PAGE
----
LONDON — Controversy over soccer star Alex Morgan’s tea-drinking World Cup victory dance has died down, but it has reignited debate among readers of The Times of London, Britain’s second-starchiest broadsheet, over a matter that has long troubled the British people: When pouring tea into a teacup, what should be poured first? The tea? Or the milk?
The dueling letters to the editor began on July 4, when Bob Maddams, of Brighton, mused aloud about whether Ms. Morgan, the soccer player, pours her milk in first. This inspired a response from Tom Howe, from Surrey, which was printed on July 5:
“Bob Maddams’ letter (July 4) on Alex Morgan’s tea celebration at the Women’s World Cup suggests that it is correct to put the milk in first. I was always led to believe that the milk first or second question was originally a signal of social standing. Cheap porcelain cracked when hot tea was poured into it, so the milk was poured in first to lower the temperature and avoid such a disaster.”
Mr. Howe’s letter really set them off.
On July 6, The Times printed not one but four responses.
Peter Sergeant wrote from a village in Leicestershire to point out that “tea stains porcelain, so putting the milk in first mitigates this.” The second response, sent from a village in Oxfordshire, argued that tea must be poured first so as to determine how much milk is necessary. The third referred to the Boston Tea Party. And the fourth, from the felicitously named Catherine Money, of Surrey, provided important cultural context, as well as an acronym for “milk-in-first.”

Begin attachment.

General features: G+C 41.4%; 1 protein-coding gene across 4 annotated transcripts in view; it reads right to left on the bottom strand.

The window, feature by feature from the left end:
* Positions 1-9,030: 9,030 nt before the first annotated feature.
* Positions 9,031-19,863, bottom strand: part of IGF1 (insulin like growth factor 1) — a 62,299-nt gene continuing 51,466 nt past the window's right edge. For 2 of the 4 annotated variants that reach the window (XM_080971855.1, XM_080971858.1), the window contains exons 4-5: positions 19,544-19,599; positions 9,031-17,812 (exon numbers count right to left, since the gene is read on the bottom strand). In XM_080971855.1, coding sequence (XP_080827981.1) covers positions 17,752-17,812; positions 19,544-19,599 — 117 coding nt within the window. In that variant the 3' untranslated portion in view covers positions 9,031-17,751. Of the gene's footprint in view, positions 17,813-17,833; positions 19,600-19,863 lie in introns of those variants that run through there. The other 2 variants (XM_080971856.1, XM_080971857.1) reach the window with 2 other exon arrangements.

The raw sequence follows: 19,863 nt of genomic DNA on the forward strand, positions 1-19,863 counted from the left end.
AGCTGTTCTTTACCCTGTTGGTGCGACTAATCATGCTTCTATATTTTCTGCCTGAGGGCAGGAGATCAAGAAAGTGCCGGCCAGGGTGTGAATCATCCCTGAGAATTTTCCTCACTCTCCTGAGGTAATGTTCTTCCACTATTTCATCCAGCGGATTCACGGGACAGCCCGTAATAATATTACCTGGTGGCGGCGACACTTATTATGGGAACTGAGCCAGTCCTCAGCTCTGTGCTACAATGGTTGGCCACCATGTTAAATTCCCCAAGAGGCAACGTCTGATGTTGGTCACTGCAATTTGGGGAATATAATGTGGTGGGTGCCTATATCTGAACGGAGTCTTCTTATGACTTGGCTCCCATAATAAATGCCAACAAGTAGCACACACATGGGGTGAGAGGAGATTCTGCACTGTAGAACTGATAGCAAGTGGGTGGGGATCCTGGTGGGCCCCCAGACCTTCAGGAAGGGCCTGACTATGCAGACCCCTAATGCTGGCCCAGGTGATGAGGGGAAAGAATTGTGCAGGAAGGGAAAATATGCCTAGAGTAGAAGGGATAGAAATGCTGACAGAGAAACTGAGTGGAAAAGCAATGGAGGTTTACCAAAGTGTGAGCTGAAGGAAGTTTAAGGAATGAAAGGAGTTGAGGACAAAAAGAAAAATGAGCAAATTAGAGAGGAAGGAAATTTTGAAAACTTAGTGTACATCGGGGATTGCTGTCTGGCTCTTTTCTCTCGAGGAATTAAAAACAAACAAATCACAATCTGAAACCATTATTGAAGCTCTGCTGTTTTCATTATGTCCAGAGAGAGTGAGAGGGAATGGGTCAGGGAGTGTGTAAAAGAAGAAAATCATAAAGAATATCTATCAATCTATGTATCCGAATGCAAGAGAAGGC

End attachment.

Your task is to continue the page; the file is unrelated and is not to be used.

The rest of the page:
“Sir,” she wrote.
“Tom Howe is correct in his recollection of the message given by pouring milk into a cup before the tea. Describing someone as ‘rather MIF’ told one all one needed to know.”
The debate returned to the Letters page on July 7, with a reader noting that George Orwell poured the tea first, then the milk. But the point had been made: Facing an array of historic social dilemmas, Britons have not lost the capacity to become agitated about trivial ones.
The letters pages of Britain’s newspapers are a sensitive instrument, which can be used to detect waves of dismay emanating from the heartland. This spring, for example, the editor of a weekly newspaper in Oxfordshire decided to phase out “Sir” as the form of address for letters to the editor, and was so inundated with angry letters — “What utter tosh!” began one — that he promptly reversed the decision.
“They do offer sort of a window into the British character,” said James Owen, an author and historian who edited “The Times Great Letters,” a 2017 anthology.
He said he was surprised, upon reviewing decades of letters, that they were, as a rule, not inspired by historic events. Instead, long chains of letters were written on matters that were either very obscure or very ordinary.
He offered, by way of example, “the origin of turned-up bottoms of trousers; why parents of the bride should pay for the wedding; why mice seem to eat only black keys of church organs; what form of words should be used to end a letter in a friendly fashion. The famous, if esoteric, example was about how an ancient Greek trireme was rowed, which led to the actual reconstruction of one.”
Things, as he put it, that “only somebody British would get steamed up about.”